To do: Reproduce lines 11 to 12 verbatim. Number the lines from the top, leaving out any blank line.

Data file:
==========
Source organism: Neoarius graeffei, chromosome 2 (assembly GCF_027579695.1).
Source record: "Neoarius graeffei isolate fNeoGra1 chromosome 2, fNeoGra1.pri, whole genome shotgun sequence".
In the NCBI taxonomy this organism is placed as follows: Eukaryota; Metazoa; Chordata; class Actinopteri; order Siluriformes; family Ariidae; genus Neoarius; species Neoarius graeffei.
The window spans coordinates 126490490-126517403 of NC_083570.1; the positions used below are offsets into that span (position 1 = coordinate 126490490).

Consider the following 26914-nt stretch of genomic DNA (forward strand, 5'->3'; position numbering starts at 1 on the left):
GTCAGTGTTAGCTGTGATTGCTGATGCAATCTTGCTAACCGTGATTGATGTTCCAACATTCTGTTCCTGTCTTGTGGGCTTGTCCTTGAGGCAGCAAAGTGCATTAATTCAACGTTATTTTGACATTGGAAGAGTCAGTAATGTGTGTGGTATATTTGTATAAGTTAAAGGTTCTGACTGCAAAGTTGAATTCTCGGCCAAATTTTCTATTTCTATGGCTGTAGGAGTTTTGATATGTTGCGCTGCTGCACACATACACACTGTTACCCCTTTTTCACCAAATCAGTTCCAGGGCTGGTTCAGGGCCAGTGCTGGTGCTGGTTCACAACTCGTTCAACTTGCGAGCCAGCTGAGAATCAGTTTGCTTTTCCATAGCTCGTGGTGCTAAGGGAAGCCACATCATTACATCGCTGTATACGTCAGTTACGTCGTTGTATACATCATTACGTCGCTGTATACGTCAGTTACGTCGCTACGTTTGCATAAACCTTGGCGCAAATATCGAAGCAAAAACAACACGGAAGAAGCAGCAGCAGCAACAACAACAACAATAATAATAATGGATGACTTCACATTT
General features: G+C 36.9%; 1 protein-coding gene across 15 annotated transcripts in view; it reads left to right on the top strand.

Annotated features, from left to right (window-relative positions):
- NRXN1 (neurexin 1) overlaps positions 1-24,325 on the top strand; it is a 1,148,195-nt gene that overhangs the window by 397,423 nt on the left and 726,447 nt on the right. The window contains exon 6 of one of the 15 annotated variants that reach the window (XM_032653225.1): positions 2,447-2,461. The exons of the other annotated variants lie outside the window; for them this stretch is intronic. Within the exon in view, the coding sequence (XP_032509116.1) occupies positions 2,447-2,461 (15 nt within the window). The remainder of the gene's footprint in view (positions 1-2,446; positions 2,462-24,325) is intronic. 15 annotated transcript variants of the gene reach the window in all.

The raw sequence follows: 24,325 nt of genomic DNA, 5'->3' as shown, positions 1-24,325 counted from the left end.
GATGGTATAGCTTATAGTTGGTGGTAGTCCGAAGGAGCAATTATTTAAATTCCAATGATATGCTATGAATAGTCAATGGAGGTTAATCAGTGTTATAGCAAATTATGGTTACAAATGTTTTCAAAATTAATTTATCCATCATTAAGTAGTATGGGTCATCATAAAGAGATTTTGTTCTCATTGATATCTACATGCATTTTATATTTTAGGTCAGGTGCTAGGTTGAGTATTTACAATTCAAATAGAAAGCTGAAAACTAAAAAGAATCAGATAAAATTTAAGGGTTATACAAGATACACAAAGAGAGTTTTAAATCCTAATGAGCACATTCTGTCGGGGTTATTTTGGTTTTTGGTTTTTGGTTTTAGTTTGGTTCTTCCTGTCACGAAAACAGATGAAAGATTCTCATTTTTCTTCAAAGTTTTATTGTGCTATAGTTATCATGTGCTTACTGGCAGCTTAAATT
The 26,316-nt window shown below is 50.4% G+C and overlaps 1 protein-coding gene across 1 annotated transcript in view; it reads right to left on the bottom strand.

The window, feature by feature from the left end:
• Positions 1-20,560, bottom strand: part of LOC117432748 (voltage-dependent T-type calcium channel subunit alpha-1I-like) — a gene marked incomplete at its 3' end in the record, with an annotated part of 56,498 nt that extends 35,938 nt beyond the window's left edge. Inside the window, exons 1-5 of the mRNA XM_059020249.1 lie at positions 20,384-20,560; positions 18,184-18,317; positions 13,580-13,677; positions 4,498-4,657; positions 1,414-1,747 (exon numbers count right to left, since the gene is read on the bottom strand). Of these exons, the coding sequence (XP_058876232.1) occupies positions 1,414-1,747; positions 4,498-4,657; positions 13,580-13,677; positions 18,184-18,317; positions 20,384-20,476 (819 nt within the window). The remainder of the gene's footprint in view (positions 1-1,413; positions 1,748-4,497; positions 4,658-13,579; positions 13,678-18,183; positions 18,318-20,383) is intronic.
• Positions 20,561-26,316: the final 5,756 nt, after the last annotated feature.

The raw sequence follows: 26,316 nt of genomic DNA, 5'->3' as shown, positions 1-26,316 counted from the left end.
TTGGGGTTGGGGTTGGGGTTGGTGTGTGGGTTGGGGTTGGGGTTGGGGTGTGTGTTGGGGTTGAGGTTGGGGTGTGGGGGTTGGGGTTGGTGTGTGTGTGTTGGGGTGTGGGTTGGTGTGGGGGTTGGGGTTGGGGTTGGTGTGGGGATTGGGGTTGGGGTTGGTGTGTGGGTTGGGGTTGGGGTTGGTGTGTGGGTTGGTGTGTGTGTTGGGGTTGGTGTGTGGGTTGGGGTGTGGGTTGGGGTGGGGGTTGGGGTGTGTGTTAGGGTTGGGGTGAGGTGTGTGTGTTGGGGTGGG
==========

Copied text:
GATGGTATAGCTTATAGTTGGTGGTAGTCCGAAGGAGCAATTATTTAAATTCCAATGATATGCTATGAATAGTCAATGGAGGTTAATCAGTGTTATAGCAAATTATGGTTACAAATGTTTTCAAAATTAATTTATCCATCATTAAGTAGTATGGGTCATCATAAAGAGATTTTGTTCTCATTGATATCTACATGCATTTTATATTTTAGGTCAGGTGCTAGGTTGAGTATTTACAATTCAAATAGAAAGCTGAAAACTAAAAAGAATCAGATAAAATTTAAGGGTTATACAAGATACACAAAGAGAGTTTTAAATCCTAATGAGCACATTCTGTCGGGGTTATTTTGGTTTTTGGTTTTTGGTTTTAGTTTGGTTCTTCCTGTCACGAAAACAGATGAAAGATTCTCATTTTTCTTCAAAGTTTTATTGTGCTATAGTTATCATGTGCTTACTGGCAGCTTAAATT
The 26,316-nt window shown below is 50.4% G+C and overlaps 1 protein-coding gene across 1 annotated transcript in view; it reads right to left on the bottom strand.